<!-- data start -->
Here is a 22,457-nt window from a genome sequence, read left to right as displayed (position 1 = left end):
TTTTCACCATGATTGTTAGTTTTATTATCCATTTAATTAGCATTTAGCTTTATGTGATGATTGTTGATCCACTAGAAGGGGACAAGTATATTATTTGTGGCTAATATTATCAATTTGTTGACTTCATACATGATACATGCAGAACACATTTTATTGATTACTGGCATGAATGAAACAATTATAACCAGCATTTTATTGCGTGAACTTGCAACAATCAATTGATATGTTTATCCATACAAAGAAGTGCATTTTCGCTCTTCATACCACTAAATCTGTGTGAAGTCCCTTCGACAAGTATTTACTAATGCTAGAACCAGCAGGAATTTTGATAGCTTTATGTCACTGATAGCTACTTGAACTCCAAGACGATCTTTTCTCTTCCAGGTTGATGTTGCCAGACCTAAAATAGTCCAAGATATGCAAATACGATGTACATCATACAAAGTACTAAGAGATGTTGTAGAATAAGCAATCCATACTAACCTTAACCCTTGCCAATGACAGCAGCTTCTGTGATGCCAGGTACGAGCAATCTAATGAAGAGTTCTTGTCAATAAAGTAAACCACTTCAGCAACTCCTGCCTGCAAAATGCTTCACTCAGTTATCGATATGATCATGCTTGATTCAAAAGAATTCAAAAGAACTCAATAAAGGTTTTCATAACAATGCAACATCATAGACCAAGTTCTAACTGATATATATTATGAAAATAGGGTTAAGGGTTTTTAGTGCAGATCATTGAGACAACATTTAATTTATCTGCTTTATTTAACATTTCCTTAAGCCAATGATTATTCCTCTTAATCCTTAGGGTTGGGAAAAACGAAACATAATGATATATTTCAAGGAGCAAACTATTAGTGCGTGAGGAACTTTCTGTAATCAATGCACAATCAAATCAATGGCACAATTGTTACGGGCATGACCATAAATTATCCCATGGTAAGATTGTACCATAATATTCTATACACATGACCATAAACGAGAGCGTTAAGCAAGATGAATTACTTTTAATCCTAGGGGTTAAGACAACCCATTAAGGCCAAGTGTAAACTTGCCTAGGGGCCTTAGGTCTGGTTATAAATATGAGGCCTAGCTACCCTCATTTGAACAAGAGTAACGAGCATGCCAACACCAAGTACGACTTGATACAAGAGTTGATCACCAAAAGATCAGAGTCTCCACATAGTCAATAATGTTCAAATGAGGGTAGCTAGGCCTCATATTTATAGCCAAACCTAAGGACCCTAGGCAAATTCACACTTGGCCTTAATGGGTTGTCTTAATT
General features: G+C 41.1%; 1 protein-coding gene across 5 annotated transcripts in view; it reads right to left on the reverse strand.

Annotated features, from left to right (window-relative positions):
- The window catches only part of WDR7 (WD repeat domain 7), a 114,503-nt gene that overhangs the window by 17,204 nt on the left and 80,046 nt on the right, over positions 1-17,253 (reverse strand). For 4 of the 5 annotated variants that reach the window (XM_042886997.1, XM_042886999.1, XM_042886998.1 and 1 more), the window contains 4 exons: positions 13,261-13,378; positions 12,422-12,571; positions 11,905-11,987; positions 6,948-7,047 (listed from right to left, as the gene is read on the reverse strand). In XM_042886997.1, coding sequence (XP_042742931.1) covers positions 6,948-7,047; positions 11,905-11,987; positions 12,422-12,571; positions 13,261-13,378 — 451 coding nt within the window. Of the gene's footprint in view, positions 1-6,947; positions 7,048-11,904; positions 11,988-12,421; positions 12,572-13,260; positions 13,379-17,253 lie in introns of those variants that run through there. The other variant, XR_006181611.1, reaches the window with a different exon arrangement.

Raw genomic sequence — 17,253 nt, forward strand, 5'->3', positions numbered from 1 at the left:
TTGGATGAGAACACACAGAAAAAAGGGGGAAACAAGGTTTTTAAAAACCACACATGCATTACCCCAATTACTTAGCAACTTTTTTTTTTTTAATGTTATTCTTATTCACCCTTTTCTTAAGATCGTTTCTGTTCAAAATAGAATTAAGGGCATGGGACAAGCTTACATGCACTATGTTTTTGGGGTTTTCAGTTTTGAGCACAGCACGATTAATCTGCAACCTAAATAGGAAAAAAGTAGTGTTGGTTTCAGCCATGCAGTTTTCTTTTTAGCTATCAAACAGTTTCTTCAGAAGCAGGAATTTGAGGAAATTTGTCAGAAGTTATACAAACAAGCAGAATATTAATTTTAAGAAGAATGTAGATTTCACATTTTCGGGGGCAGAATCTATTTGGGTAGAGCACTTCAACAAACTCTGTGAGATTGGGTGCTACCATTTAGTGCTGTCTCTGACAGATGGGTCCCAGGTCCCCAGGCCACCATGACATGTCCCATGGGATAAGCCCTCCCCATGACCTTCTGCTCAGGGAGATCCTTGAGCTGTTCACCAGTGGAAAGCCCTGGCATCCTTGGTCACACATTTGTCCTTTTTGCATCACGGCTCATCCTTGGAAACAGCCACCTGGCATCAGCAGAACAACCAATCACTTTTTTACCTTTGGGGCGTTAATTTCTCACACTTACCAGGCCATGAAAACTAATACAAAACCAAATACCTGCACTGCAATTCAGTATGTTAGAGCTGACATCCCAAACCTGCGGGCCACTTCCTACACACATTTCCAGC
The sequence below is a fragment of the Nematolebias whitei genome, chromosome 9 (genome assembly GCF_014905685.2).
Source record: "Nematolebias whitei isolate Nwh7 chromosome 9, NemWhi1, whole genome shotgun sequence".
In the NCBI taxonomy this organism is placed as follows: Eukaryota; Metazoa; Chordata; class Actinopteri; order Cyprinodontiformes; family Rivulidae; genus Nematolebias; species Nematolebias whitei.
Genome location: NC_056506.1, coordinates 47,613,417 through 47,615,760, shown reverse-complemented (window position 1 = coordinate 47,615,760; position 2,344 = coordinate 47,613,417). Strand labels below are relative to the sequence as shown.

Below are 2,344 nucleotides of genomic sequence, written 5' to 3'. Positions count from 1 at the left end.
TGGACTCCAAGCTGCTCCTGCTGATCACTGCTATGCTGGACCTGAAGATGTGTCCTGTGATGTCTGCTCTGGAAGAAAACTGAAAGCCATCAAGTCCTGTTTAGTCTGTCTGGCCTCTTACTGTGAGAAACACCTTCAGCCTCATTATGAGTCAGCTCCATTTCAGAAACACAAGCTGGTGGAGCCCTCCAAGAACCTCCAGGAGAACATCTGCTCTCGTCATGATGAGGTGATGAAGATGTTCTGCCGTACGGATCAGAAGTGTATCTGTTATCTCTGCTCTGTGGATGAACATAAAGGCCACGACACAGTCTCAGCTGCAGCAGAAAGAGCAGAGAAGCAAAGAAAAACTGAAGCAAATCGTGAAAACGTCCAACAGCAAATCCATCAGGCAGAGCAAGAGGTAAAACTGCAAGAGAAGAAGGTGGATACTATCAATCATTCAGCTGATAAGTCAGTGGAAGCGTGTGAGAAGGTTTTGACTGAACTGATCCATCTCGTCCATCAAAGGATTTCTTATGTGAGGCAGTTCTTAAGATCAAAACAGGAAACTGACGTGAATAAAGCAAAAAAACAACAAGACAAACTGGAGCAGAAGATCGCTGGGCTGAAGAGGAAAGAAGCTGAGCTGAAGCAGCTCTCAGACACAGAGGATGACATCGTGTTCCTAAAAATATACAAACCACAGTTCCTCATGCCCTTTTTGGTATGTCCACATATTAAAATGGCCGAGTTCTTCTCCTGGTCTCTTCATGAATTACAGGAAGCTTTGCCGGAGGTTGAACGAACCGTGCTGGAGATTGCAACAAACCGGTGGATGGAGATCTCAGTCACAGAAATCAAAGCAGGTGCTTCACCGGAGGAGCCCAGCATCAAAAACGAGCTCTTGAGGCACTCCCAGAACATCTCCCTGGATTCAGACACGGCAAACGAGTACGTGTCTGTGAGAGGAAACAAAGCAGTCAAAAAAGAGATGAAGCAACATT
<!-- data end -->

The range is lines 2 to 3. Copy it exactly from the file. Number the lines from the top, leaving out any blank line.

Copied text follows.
TTTTCACCATGATTGTTAGTTTTATTATCCATTTAATTAGCATTTAGCTTTATGTGATGATTGTTGATCCACTAGAAGGGGACAAGTATATTATTTGTGGCTAATATTATCAATTTGTTGACTTCATACATGATACATGCAGAACACATTTTATTGATTACTGGCATGAATGAAACAATTATAACCAGCATTTTATTGCGTGAACTTGCAACAATCAATTGATATGTTTATCCATACAAAGAAGTGCATTTTCGCTCTTCATACCACTAAATCTGTGTGAAGTCCCTTCGACAAGTATTTACTAATGCTAGAACCAGCAGGAATTTTGATAGCTTTATGTCACTGATAGCTACTTGAACTCCAAGACGATCTTTTCTCTTCCAGGTTGATGTTGCCAGACCTAAAATAGTCCAAGATATGCAAATACGATGTACATCATACAAAGTACTAAGAGATGTTGTAGAATAAGCAATCCATACTAACCTTAACCCTTGCCAATGACAGCAGCTTCTGTGATGCCAGGTACGAGCAATCTAATGAAGAGTTCTTGTCAATAAAGTAAACCACTTCAGCAACTCCTGCCTGCAAAATGCTTCACTCAGTTATCGATATGATCATGCTTGATTCAAAAGAATTCAAAAGAACTCAATAAAGGTTTTCATAACAATGCAACATCATAGACCAAGTTCTAACTGATATATATTATGAAAATAGGGTTAAGGGTTTTTAGTGCAGATCATTGAGACAACATTTAATTTATCTGCTTTATTTAACATTTCCTTAAGCCAATGATTATTCCTCTTAATCCTTAGGGTTGGGAAAAACGAAACATAATGATATATTTCAAGGAGCAAACTATTAGTGCGTGAGGAACTTTCTGTAATCAATGCACAATCAAATCAATGGCACAATTGTTACGGGCATGACCATAAATTATCCCATGGTAAGATTGTACCATAATATTCTATACACATGACCATAAACGAGAGCGTTAAGCAAGATGAATTACTTTTAATCCTAGGGGTTAAGACAACCCATTAAGGCCAAGTGTAAACTTGCCTAGGGGCCTTAGGTCTGGTTATAAATATGAGGCCTAGCTACCCTCATTTGAACAAGAGTAACGAGCATGCCAACACCAAGTACGACTTGATACAAGAGTTGATCACCAAAAGATCAGAGTCTCCACATAGTCAATAATGTTCAAATGAGGGTAGCTAGGCCTCATATTTATAGCCAAACCTAAGGACCCTAGGCAAATTCACACTTGGCCTTAATGGGTTGTCTTAATT
General features: G+C 41.1%; 1 protein-coding gene across 5 annotated transcripts in view; it reads right to left on the reverse strand.